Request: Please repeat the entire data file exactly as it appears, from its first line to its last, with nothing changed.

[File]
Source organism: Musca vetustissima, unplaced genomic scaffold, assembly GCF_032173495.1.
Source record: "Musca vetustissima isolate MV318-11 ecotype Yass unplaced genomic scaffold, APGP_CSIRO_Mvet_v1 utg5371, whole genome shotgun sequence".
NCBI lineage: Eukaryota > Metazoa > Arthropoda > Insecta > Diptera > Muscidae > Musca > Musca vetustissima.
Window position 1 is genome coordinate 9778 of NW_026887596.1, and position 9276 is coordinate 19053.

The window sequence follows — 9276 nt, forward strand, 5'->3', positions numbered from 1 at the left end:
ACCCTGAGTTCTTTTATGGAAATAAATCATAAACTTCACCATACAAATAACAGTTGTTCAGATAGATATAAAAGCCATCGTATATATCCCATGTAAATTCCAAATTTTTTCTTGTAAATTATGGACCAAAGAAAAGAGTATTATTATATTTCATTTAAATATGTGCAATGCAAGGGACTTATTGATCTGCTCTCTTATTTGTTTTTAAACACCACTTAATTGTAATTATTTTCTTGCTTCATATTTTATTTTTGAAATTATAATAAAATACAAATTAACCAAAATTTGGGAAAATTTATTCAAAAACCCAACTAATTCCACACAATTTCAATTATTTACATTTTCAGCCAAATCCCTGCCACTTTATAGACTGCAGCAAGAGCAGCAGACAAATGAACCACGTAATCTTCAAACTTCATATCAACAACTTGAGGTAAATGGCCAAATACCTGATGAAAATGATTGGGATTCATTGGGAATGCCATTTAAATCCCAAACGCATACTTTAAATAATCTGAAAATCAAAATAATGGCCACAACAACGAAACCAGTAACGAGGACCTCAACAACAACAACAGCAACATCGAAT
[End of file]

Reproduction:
Source organism: Musca vetustissima, unplaced genomic scaffold, assembly GCF_032173495.1.
Source record: "Musca vetustissima isolate MV318-11 ecotype Yass unplaced genomic scaffold, APGP_CSIRO_Mvet_v1 utg5371, whole genome shotgun sequence".
NCBI lineage: Eukaryota > Metazoa > Arthropoda > Insecta > Diptera > Muscidae > Musca > Musca vetustissima.
Window position 1 is genome coordinate 9778 of NW_026887596.1, and position 9276 is coordinate 19053.

The window sequence follows — 9276 nt, forward strand, 5'->3', positions numbered from 1 at the left end:
ACCCTGAGTTCTTTTATGGAAATAAATCATAAACTTCACCATACAAATAACAGTTGTTCAGATAGATATAAAAGCCATCGTATATATCCCATGTAAATTCCAAATTTTTTCTTGTAAATTATGGACCAAAGAAAAGAGTATTATTATATTTCATTTAAATATGTGCAATGCAAGGGACTTATTGATCTGCTCTCTTATTTGTTTTTAAACACCACTTAATTGTAATTATTTTCTTGCTTCATATTTTATTTTTGAAATTATAATAAAATACAAATTAACCAAAATTTGGGAAAATTTATTCAAAAACCCAACTAATTCCACACAATTTCAATTATTTACATTTTCAGCCAAATCCCTGCCACTTTATAGACTGCAGCAAGAGCAGCAGACAAATGAACCACGTAATCTTCAAACTTCATATCAACAACTTGAGGTAAATGGCCAAATACCTGATGAAAATGATTGGGATTCATTGGGAATGCCATTTAAATCCCAAACGCATACTTTAAATAATCTGAAAATCAAAATAATGGCCACAACAACGAAACCAGTAACGAGGACCTCAACAACAACAACAGCAACATCGAAT